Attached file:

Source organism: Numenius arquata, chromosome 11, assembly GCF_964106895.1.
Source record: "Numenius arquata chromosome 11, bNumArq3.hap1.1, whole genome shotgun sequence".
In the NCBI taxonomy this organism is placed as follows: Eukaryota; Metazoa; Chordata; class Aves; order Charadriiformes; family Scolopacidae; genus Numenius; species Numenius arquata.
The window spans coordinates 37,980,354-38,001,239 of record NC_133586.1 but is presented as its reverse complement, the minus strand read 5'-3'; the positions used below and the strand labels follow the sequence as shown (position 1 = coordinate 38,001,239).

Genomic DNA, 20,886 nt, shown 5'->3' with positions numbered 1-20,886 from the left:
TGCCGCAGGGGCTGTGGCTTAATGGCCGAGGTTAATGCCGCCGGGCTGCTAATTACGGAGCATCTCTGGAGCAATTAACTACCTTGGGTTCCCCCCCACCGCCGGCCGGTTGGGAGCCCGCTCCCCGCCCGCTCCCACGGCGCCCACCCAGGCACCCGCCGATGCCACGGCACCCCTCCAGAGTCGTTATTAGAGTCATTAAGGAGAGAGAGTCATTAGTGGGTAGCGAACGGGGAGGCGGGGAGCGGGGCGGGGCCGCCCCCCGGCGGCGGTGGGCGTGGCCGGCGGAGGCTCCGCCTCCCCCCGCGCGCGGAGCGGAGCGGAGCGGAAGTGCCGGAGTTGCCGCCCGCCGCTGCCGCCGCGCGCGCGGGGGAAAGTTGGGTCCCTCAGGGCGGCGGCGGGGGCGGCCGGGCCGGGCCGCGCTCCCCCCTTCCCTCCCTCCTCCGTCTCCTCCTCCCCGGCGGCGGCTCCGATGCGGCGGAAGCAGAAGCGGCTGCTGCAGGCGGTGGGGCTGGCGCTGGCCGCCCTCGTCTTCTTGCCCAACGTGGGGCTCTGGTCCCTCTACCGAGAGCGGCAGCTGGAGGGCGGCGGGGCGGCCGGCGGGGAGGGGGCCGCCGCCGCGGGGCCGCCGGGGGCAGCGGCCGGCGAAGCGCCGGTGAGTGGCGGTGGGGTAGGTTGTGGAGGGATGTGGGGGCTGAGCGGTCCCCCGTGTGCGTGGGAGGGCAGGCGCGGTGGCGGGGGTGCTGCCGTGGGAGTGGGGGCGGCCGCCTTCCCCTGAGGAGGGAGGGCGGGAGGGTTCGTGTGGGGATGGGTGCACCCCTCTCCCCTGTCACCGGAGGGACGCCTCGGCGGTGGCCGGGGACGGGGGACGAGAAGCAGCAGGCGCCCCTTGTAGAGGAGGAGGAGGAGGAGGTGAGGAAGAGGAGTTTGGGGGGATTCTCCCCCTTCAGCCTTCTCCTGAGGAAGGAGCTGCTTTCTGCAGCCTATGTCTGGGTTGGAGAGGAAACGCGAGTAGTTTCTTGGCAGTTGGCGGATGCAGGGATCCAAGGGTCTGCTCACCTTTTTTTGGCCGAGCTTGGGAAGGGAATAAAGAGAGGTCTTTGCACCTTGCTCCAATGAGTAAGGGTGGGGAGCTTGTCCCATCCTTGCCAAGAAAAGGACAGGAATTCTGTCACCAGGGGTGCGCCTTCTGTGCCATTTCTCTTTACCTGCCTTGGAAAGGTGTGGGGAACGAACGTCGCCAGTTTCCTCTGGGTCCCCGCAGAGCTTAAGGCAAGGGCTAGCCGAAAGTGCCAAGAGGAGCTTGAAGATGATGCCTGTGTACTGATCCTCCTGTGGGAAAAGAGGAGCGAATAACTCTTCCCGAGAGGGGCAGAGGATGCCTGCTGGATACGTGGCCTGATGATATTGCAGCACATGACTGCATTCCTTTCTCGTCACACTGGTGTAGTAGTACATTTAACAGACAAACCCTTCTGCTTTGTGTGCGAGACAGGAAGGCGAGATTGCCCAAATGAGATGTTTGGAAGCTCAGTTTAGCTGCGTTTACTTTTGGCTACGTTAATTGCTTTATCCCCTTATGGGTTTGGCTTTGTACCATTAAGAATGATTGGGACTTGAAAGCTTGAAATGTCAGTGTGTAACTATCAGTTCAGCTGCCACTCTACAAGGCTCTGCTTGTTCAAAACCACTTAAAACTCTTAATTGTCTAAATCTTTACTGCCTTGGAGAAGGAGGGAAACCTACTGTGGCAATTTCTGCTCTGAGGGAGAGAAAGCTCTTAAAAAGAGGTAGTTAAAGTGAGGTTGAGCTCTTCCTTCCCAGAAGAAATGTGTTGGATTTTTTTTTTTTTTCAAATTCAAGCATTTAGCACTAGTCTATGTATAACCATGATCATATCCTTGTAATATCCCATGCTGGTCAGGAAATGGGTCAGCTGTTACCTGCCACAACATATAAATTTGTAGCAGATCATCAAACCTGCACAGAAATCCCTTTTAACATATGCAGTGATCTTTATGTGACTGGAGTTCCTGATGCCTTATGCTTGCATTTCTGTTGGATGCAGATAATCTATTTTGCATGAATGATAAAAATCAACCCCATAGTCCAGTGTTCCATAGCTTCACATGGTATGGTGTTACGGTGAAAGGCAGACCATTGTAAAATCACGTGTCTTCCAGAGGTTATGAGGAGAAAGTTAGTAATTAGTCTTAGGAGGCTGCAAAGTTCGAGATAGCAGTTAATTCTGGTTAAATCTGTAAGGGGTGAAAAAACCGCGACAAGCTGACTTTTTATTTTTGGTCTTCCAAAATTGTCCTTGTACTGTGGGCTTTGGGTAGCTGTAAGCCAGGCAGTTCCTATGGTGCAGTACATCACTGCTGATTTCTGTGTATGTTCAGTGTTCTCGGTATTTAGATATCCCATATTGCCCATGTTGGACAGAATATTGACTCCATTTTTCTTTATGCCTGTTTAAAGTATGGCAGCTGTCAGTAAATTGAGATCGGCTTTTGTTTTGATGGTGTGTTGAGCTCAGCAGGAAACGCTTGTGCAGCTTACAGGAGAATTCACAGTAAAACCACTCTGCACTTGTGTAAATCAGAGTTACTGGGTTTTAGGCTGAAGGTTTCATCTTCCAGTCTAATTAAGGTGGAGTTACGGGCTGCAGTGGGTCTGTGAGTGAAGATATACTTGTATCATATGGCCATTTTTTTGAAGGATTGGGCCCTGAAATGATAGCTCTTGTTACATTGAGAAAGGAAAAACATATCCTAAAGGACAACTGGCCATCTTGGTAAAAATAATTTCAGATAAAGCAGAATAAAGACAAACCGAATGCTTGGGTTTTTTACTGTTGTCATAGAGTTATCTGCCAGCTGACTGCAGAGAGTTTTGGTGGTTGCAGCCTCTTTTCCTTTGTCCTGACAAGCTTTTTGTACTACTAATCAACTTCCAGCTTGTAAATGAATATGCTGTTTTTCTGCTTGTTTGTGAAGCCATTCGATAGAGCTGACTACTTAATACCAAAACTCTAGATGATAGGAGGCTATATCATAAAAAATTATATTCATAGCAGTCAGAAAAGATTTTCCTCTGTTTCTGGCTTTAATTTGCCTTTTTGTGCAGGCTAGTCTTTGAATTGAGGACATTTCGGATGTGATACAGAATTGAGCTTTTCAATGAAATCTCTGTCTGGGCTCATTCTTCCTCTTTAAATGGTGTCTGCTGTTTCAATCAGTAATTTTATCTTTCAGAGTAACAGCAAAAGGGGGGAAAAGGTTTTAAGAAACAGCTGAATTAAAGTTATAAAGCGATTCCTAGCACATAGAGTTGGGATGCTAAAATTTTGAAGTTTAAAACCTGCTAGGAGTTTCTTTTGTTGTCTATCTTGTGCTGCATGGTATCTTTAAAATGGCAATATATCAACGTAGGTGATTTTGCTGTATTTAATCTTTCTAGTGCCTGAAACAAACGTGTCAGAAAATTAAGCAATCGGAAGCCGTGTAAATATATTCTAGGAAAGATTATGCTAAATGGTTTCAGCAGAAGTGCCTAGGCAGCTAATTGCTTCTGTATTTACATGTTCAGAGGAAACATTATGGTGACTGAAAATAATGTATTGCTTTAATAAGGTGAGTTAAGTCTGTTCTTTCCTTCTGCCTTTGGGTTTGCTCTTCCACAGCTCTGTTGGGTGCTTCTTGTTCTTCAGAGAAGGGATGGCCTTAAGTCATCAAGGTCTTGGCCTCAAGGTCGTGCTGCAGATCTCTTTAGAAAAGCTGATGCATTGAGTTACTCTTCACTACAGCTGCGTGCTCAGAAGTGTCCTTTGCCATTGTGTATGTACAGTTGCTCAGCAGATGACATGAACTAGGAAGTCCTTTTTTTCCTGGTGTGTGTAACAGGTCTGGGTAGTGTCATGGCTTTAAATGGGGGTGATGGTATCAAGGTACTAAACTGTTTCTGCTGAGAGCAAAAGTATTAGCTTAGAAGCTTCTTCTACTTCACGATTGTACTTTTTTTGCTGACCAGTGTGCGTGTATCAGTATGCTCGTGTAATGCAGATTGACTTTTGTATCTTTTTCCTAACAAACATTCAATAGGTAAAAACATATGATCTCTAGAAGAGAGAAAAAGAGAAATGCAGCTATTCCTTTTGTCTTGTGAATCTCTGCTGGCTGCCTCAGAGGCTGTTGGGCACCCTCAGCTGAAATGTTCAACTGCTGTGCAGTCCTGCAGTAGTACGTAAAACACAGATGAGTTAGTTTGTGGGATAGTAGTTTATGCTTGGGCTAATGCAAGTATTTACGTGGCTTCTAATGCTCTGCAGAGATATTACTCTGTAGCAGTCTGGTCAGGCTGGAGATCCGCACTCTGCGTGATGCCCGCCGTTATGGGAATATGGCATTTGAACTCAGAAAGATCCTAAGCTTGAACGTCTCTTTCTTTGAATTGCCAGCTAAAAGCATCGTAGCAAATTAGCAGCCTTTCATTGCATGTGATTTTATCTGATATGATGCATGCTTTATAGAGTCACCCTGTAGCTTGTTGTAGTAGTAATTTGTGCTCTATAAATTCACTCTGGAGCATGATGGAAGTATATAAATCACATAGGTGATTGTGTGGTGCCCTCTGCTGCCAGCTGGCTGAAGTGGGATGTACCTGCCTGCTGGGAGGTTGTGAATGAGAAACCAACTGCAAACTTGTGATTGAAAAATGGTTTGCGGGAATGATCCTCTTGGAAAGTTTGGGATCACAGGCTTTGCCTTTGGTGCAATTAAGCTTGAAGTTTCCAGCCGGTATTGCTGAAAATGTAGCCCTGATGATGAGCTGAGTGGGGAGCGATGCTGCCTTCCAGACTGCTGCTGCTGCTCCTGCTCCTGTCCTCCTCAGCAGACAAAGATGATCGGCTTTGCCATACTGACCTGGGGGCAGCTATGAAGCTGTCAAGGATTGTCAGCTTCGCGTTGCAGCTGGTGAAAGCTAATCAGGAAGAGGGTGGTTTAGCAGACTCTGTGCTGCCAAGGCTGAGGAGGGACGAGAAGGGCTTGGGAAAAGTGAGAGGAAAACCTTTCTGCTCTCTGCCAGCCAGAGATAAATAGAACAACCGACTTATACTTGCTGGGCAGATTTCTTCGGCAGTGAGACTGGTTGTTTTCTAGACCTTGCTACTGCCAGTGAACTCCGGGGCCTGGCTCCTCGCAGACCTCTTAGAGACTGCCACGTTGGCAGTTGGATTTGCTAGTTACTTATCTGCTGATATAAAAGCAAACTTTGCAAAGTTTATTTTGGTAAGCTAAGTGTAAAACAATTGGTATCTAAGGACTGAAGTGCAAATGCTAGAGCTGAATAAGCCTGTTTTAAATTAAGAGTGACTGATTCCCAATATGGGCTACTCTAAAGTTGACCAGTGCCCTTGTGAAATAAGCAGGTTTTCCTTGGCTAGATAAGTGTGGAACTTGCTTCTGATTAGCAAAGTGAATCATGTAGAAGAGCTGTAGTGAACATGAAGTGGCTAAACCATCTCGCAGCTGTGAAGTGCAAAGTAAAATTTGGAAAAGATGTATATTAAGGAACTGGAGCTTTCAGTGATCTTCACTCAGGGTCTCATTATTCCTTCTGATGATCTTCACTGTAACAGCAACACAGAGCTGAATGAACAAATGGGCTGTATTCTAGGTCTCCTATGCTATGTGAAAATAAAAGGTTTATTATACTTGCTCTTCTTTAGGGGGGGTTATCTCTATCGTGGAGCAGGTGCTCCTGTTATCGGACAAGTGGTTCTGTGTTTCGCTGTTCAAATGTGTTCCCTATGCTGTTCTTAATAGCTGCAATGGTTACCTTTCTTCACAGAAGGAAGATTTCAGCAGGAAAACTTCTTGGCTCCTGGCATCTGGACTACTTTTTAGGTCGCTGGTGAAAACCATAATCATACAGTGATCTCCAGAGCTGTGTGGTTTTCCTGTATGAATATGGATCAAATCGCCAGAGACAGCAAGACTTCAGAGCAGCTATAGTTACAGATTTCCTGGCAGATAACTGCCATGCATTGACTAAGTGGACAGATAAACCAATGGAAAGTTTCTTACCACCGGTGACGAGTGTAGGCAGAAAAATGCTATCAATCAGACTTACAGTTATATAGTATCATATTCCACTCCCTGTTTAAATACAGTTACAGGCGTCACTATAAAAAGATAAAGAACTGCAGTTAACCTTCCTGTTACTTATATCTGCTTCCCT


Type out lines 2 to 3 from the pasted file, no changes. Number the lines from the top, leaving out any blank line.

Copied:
Source record: "Numenius arquata chromosome 11, bNumArq3.hap1.1, whole genome shotgun sequence".
In the NCBI taxonomy this organism is placed as follows: Eukaryota; Metazoa; Chordata; class Aves; order Charadriiformes; family Scolopacidae; genus Numenius; species Numenius arquata.